PATERSON, NJ - New Jersey Department of Education officials announced an undefined computer problem caused the Partnership for Assessment of Readiness for College and Careers (PARCC) assessments to be undeliverable at all locations in New Jersey Wednesday.
Students and teachers in Paterson faced altered schedules and disrupted instruction due to corporate-level problems at Pearson Education, the developers and deliverers of the online testing program.
Teachers and administrators scrambled to reschedule the test on Pearson’s promise of readiness.
Deb Cornavaca, education activist and East Brunswick parent, was attending a meeting with New Jersey Department of Education Commissioner David Hespe when the news came about problems with Wednesday's testing.
She responded to the Pearson snafu by saying, “The fact that there was a massive failure on the part of Pearson today causing statewide cancelation of PARCC testing should give pause to every parent, board of education member and superintendent. Districts have been forced to spend millions to prepare for PARCC and adjusted weeks of student learning. And Pearson cannot even implement the test properly. We are wasting time and money. It needs to stop.”
Misunderstanding about PARCC continues to be a concern for students, parents, and educators. Currently, PARCC is one of several avenues by which students can earn their diploma. According to state law, PARCC is not a graduation requirement for students currently in grades 8 through 11. A recent court ruling indicates that New Jersey may have violated that law in making the PARCC a graduation requirement.
In his statement released by the NJDOE late Wednesday afternoon, NJ Education Commissioner David Hespe stated, “I would like to thank all the educators and students in our districts for their flexibility, patience, and continued dedication to providing a positive testing experience for our students. We apologize for Pearson’s failures and we will hold Pearson accountable for today’s disruptions. We are committed to making sure such disruptions do not happen again.”
He added, “We appreciate your continued leadership and tremendous efforts in ensuring a positive testing experience for your students. The Department will continue to be engaged with Pearson on this issue and will hold Pearson accountable for their failures today.” In the brief letter to districts, it was unclear what “hold Pearson accountable” means.
Laura Howe, Pearson’s Vice President for Media and Communications, released the following statement regarding Wednesday's failure: “Pearson is truly sorry for an issue this morning that caused a disruption for New Jersey families and their students and resulted in the cancellation of PARCC testing today in many school districts. We know that students and teachers have put in a tremendous amount of work to master the high academic standards set forth in New Jersey, and they deserve a smooth testing experience.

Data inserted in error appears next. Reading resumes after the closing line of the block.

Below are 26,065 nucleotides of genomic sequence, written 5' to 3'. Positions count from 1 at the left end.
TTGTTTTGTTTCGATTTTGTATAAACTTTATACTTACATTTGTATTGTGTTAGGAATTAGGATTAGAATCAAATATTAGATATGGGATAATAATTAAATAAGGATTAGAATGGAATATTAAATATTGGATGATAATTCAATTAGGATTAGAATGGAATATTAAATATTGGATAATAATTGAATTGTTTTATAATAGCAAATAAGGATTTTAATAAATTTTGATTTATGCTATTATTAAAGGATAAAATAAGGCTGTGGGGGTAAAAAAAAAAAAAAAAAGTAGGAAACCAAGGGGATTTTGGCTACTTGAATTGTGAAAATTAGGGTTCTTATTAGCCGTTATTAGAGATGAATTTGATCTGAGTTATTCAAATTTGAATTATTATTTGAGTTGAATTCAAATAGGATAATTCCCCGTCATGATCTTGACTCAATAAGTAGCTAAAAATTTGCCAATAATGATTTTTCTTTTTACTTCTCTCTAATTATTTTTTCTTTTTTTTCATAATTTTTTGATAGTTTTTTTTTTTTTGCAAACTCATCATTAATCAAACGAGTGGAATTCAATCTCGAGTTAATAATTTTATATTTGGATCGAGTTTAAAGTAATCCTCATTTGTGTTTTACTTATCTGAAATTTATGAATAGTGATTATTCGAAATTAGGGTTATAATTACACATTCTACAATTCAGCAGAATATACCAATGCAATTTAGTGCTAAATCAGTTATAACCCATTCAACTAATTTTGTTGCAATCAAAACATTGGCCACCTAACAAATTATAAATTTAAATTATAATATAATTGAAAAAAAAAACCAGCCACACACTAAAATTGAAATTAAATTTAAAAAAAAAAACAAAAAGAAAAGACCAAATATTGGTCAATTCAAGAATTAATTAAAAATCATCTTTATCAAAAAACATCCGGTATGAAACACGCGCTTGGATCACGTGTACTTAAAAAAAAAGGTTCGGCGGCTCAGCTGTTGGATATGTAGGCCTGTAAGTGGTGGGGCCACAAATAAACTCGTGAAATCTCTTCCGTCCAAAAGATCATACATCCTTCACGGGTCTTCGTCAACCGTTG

Every resource at our disposal is being directed toward identifying the cause of the problem and correcting it as soon as possible without creating any additional inconvenience. While our internal review into what went wrong is not yet complete, we’ve been able to ascertain that this was a technical glitch introduced by a Pearson employee — not a problem with server capacity or the student testing system.
Last night, in an effort to optimize performance of the test administration system used in New Jersey, Pearson made some adjustments that were deployed Tuesday night through Wednesday morning. In doing this, Pearson introduced an unexpected problem that restricted access to the administrative system. We are correcting the issue and will work to ensure it does not happen again.
We do apologize and continue to communicate with the New Jersey Department of Education with any and all updates.”
The fault with the testing, then, lay with a single employee of Pearson who adjusted the system, according to the Pearson spokesperson. As a result, New Jersey students in grade 3 to 11 lost a full day of instruction.
Laura Slover, CEO of PARCC Inc., the project manager for the PARCC assessment, stated, “We are disappointed by the disruptions in testing that were created today as a result of errors on the part of Pearson. These kinds of mistakes are unacceptable."
She added, "Mistakes like the one that occurred today are indefensible. It is important to us that these tests be administered in a way that eliminates avoidable disruptions and inconveniences, and earlier today, leaders from New Jersey and PARCC Inc. delivered that message to Pearson in the strongest possible terms.”
Pearson Education was on the line today for its disturbance of students’ education, test delivery, and assessment implementation. Called “indefensible mistakes,” “disruptions,” and “massive failures,” the enormous problems seem unlikely to have been caused by a “technical glitch introduced by a Pearson employee.” Talk about being thrown under the school bus.